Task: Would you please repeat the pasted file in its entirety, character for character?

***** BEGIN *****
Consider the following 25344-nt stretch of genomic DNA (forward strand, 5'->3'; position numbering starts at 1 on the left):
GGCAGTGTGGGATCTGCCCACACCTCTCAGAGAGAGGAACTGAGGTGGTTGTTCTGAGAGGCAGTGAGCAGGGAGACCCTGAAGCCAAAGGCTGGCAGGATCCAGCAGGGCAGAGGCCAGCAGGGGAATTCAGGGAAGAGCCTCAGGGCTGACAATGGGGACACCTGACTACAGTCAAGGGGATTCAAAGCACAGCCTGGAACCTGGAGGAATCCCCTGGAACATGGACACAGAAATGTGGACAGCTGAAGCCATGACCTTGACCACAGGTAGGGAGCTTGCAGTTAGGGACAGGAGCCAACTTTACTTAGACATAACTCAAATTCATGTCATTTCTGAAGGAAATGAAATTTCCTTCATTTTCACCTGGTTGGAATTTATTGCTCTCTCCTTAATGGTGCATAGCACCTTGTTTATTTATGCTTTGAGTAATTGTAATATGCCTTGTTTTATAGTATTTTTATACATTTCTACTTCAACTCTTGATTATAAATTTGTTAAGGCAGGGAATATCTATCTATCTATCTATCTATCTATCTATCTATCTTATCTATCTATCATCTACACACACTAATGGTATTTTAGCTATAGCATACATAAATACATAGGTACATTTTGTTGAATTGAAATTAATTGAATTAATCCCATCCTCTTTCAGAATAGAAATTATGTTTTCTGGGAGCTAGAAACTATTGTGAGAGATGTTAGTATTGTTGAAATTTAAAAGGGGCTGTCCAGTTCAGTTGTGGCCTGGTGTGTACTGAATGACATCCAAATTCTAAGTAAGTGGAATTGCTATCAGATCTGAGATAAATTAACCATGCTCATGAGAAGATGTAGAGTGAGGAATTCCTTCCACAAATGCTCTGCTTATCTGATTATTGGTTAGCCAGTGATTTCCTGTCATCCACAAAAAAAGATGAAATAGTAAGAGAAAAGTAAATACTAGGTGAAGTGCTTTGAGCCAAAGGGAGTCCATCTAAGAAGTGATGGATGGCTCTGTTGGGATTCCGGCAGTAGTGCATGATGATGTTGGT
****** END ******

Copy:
Consider the following 25344-nt stretch of genomic DNA (forward strand, 5'->3'; position numbering starts at 1 on the left):
GGCAGTGTGGGATCTGCCCACACCTCTCAGAGAGAGGAACTGAGGTGGTTGTTCTGAGAGGCAGTGAGCAGGGAGACCCTGAAGCCAAAGGCTGGCAGGATCCAGCAGGGCAGAGGCCAGCAGGGGAATTCAGGGAAGAGCCTCAGGGCTGACAATGGGGACACCTGACTACAGTCAAGGGGATTCAAAGCACAGCCTGGAACCTGGAGGAATCCCCTGGAACATGGACACAGAAATGTGGACAGCTGAAGCCATGACCTTGACCACAGGTAGGGAGCTTGCAGTTAGGGACAGGAGCCAACTTTACTTAGACATAACTCAAATTCATGTCATTTCTGAAGGAAATGAAATTTCCTTCATTTTCACCTGGTTGGAATTTATTGCTCTCTCCTTAATGGTGCATAGCACCTTGTTTATTTATGCTTTGAGTAATTGTAATATGCCTTGTTTTATAGTATTTTTATACATTTCTACTTCAACTCTTGATTATAAATTTGTTAAGGCAGGGAATATCTATCTATCTATCTATCTATCTATCTATCTATCTTATCTATCTATCATCTACACACACTAATGGTATTTTAGCTATAGCATACATAAATACATAGGTACATTTTGTTGAATTGAAATTAATTGAATTAATCCCATCCTCTTTCAGAATAGAAATTATGTTTTCTGGGAGCTAGAAACTATTGTGAGAGATGTTAGTATTGTTGAAATTTAAAAGGGGCTGTCCAGTTCAGTTGTGGCCTGGTGTGTACTGAATGACATCCAAATTCTAAGTAAGTGGAATTGCTATCAGATCTGAGATAAATTAACCATGCTCATGAGAAGATGTAGAGTGAGGAATTCCTTCCACAAATGCTCTGCTTATCTGATTATTGGTTAGCCAGTGATTTCCTGTCATCCACAAAAAAAGATGAAATAGTAAGAGAAAAGTAAATACTAGGTGAAGTGCTTTGAGCCAAAGGGAGTCCATCTAAGAAGTGATGGATGGCTCTGTTGGGATTCCGGCAGTAGTGCATGATGATGTTGGT